In Gaza, Quest for Power Overrides Morality

When people are in positions of protected power, the result is unspeakable suffering on the part of others, with little accountability asked for.

It was Lord Acton who said, “”Power tends to corrupt, and absolute power corrupts absolutely. Great men are almost always bad men.”  http://www.phrases.org.uk/meanings/absolute-power-corrupts-absolutely.html.

Haven’t we all seen it? Law enforcement officers, in this country and in others, have shown the truth of Acton’s statement.  Too many police in our country are brutes; it seems that, for too many of them, the uniform, badge and gun gives them an inflated sense of themselves. Instead of being protectors, too many of them are predators, preying on the weak, the poor and the disadvantaged. The recent incident involving Eric Garner and New York police is, unfortunately, a prime example of power being used to abuse another human being.  Garner is just one of too many black people who have succumbed to brute power disguising itself as righteousness in the form of law enforcement. Blacks lynched in this country were often taken to their deaths by law enforcement officers who hid behind their badges and guns to do their dirty work.

Today I am wrestling with what is going on in Israel. I am more than disturbed; I am heartbroken that the Palestinian people are suffering at the hands of what Israel calls its soldiers: “the most moral army in the world.” http://www.haaretz.com/opinion/.premium-1.577295 I see no morality at all in what the Israelis are doing to the Palestinian people in their quest to wipe out Hamas.  I know the propaganda: that Hamas brings about the deaths of its own people by housing its weapons in heavily populated areas … but something about decimating women and children at will seems morally corrupt. No. It IS morally corrupt. Israel has a strong army, fueled and funded by the United States; the Palestinians, I read, have no army at all, but, rather, have a militia. The Israelis “warn” the Palestinians when they are going to fire upon them; but the Palestinians have nowhere to go! So, these innocent women and children …and Palestinian men who are NOT part of Hamas, are being gunned down like flies. I am appalled.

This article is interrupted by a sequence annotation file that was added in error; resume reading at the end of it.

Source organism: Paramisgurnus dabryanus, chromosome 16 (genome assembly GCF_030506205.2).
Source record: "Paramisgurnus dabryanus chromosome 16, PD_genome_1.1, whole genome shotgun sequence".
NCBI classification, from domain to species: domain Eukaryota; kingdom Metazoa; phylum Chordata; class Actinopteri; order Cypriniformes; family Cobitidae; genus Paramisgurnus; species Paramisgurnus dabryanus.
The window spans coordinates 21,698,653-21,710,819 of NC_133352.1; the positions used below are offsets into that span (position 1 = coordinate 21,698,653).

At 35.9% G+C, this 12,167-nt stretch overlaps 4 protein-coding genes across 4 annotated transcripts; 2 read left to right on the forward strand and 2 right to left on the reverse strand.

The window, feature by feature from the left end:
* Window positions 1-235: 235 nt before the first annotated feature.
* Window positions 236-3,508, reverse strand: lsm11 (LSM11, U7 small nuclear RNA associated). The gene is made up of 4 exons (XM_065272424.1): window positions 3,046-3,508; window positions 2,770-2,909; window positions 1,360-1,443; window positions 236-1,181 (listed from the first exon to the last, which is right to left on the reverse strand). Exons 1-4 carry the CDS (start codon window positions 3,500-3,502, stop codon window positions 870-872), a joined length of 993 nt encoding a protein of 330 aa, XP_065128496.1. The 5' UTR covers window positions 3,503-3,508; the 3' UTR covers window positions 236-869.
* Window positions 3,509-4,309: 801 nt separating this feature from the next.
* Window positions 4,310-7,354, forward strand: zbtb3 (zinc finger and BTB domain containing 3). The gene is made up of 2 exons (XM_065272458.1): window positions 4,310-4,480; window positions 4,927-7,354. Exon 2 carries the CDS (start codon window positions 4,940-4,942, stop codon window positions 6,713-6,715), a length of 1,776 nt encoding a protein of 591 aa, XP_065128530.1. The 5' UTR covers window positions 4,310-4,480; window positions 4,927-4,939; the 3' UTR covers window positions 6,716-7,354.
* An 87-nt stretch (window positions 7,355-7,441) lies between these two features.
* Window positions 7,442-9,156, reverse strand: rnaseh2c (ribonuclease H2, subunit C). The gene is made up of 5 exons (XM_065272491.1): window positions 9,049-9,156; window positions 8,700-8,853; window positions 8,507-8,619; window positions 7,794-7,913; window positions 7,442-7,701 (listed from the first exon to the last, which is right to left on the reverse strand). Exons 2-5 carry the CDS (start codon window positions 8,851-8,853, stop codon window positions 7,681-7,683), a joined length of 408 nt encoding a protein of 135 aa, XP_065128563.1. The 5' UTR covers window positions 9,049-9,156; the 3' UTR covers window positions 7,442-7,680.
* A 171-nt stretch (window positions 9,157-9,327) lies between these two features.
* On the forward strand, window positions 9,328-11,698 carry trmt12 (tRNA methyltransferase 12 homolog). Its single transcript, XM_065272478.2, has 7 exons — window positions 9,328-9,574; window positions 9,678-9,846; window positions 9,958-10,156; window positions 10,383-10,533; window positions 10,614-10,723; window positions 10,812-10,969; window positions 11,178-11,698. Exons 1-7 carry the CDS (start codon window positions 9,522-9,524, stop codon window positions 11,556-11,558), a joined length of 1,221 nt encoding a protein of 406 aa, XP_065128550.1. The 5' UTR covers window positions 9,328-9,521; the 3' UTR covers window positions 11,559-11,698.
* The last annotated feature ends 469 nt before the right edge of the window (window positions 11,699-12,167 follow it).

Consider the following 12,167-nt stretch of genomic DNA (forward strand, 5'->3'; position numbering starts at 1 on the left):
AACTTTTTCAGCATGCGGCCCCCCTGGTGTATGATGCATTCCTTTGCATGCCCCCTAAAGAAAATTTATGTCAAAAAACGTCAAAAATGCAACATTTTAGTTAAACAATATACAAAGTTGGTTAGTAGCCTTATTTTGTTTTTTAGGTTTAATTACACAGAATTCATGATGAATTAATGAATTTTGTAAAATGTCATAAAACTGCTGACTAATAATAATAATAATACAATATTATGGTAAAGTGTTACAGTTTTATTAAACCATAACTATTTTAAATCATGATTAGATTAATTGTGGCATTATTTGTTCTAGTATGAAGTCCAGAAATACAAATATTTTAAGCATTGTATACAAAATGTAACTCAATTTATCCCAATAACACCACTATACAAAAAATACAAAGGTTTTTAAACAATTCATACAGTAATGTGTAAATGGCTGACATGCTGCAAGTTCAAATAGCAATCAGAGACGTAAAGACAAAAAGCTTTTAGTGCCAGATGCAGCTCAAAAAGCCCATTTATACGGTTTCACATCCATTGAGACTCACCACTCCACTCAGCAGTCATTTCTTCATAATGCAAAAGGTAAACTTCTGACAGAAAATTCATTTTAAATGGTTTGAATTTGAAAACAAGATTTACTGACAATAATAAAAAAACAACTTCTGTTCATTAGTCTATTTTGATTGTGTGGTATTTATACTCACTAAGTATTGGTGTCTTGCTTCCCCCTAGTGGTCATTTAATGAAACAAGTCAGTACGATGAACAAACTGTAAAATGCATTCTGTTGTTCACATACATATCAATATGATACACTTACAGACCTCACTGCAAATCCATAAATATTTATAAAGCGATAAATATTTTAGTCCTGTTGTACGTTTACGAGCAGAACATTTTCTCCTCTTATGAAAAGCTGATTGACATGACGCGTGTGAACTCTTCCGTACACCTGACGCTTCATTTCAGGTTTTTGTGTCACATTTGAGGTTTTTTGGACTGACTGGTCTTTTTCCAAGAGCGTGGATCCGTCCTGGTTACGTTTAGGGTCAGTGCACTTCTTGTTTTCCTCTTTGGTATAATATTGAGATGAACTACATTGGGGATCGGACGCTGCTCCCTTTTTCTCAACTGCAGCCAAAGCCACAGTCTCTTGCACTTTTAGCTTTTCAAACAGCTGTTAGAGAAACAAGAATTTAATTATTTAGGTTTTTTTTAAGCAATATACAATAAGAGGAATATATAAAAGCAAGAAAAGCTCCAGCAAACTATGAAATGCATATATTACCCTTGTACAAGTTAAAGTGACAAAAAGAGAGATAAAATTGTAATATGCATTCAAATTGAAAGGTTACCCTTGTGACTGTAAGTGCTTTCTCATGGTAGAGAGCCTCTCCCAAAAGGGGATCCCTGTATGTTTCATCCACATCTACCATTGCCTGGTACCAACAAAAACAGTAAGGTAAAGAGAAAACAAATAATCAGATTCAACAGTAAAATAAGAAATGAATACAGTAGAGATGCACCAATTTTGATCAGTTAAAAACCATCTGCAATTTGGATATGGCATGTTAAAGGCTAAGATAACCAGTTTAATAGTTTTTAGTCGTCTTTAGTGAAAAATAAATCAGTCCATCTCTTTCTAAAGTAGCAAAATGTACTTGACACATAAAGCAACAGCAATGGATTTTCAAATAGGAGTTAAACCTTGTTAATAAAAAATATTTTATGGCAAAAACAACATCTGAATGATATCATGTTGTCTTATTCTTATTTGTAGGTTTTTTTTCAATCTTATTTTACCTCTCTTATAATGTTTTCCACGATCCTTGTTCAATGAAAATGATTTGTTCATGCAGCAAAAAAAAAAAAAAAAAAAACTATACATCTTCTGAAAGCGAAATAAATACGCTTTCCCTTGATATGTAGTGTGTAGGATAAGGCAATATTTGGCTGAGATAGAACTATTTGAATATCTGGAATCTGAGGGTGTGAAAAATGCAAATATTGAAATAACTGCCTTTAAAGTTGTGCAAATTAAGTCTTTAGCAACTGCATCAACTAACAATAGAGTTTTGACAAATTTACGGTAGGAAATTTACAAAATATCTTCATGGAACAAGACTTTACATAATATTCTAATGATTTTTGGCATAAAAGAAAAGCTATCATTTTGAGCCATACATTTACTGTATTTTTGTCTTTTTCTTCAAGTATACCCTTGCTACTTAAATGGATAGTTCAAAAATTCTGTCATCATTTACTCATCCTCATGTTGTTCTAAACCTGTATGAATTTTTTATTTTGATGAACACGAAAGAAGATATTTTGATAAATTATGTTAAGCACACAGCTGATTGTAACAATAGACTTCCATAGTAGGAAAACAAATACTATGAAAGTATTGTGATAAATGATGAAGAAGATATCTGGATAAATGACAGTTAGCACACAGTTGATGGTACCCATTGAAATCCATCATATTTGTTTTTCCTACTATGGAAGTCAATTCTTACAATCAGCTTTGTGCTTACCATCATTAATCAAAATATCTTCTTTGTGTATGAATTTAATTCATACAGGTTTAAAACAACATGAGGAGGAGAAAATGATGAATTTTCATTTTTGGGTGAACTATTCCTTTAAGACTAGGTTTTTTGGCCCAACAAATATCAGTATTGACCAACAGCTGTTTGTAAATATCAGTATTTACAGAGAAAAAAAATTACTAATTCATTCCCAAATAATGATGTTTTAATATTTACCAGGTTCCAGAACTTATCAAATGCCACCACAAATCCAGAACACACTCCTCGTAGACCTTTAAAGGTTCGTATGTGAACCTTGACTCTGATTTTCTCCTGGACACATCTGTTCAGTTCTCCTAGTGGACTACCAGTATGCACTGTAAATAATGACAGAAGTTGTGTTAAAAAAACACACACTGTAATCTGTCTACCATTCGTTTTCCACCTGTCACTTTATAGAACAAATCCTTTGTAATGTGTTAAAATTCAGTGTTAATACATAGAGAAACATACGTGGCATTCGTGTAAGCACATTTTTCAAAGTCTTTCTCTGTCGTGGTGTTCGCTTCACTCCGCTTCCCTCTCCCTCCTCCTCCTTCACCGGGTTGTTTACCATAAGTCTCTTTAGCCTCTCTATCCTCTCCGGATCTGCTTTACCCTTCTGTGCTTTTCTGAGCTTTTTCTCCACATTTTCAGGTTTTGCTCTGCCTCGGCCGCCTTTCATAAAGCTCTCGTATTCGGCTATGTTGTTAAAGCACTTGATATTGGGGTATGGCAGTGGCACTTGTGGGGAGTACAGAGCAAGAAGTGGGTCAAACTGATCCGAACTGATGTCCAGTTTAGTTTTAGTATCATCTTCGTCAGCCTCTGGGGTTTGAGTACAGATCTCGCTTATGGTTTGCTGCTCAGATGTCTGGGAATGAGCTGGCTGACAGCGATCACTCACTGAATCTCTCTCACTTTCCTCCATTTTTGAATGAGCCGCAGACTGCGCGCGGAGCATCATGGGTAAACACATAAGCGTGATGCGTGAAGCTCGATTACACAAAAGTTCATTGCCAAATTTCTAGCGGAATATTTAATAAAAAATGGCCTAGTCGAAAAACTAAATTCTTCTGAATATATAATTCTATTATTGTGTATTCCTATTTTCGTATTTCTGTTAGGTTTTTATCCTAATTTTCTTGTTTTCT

Absolute power. It’s absolute power in action. Israel has great power, buoyed by world-wide support. The Palestinian people have little to no such support. They are being forced from their homes, from their neighborhoods…

It feels too familiar. I am an African-American. I know oppression. I know what it is like to live in a country where absolute power has its way economically, politically and socially. It is a tribute to the strength and faith of black people in this land that we have not simple disappeared under the pressure. Theologian James Cone, author of many books but most recently penning The Cross and the Lynching Tree, said in reflections offered at the Proctor Institute of Child Advocacy sponsored by the the Children’s Defense Fund, that he didn’t know how black people have survived the oppression, the cruelty, the brutality, the bullying heaped upon them by white people historically. Power corrupts, clearly. White people in America have used the privilege of being white to trample upon people who built this country…and they have never had to answer for it.

It is what I am seeing, or feeling, as concerns what is going on in Gaza. The Israelis are pummeling the Palestinian people, and too many “leaders” are endorsing and supporting their actions. Yes, Israel has a right to defend itself …but this way? Seriously? Is it a fact that the only way Israel can defend itself against Hamas is by killing innocent Palestinians?

I heard Henry Seigman, a Jewish writer and scholar in this country, say that the conflict could be eliminated if 1) there was the development of two states in Israel (which he thinks is now impossible) or 2) there was the development of one state… with Palestinians being given full rights and full citizenship (of which now they have neither.)  Seigman said that Prime Minister Netanyahu will never agree to one state because he doesn’t want Israel to be such that there are more Arabs than Jews.

So, what? The massacre of the Palestinians continues? When (or if) the tunnels are all destroyed, then what? What will the powerful do as relates to those who have been decimated, dehumanized, and demoralized?

In this country, at least black people had the black church in which and from which to draw strength. We didn’t return fire for fire; we used God as the ultimate weapon. We fought, but not with weapons, because we knew we would never win that way. We saw power; white supremacy was and is our Goliath, and we certainly used “stones of faith” to fling against our oppressors.